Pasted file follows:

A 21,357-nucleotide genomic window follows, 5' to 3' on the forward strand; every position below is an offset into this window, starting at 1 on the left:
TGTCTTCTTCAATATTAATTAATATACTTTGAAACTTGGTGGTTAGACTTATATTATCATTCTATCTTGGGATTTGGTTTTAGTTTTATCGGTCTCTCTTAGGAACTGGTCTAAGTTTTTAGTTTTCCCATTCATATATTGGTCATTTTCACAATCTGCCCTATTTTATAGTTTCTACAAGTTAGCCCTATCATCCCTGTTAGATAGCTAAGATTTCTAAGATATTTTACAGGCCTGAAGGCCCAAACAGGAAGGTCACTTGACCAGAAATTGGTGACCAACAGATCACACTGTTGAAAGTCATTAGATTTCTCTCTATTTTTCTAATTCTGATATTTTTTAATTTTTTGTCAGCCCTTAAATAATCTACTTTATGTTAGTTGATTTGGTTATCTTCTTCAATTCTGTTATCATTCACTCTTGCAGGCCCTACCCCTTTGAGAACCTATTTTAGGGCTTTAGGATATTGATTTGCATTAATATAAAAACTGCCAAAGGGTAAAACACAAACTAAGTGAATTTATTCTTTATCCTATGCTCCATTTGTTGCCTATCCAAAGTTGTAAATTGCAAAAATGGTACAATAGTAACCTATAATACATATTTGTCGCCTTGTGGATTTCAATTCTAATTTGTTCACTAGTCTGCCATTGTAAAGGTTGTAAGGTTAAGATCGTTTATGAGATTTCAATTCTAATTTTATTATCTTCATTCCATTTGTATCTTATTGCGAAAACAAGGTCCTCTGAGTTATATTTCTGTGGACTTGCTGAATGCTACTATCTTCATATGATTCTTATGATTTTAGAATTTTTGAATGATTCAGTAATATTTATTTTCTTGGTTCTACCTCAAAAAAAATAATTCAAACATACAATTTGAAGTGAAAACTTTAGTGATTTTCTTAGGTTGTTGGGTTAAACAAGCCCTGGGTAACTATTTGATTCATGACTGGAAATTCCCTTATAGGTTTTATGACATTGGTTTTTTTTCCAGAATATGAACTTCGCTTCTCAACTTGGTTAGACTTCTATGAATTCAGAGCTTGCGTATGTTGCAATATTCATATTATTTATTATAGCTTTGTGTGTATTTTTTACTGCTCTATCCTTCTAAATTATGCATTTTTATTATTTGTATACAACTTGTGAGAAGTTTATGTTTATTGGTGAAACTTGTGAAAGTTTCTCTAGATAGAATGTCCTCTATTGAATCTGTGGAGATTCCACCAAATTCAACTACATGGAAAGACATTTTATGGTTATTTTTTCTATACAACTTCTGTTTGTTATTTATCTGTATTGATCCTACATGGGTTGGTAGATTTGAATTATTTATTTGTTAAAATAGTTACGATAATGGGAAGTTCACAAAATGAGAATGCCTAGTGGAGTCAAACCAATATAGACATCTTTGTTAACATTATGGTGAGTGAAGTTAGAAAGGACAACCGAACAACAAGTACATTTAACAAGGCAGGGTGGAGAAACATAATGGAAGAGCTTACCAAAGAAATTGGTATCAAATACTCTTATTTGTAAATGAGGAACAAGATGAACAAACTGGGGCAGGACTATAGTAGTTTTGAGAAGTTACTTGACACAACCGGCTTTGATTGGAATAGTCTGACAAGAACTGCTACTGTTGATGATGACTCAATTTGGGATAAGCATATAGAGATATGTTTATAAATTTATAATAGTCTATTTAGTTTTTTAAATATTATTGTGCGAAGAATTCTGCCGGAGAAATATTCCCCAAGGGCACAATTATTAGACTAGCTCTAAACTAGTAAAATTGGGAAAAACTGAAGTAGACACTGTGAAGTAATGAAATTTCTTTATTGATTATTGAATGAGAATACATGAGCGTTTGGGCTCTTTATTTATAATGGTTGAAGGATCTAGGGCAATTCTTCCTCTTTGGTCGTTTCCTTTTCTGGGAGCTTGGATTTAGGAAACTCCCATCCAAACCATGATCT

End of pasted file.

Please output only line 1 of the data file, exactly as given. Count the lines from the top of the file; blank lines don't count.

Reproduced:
A 21,357-nucleotide genomic window follows, 5' to 3' on the forward strand; every position below is an offset into this window, starting at 1 on the left: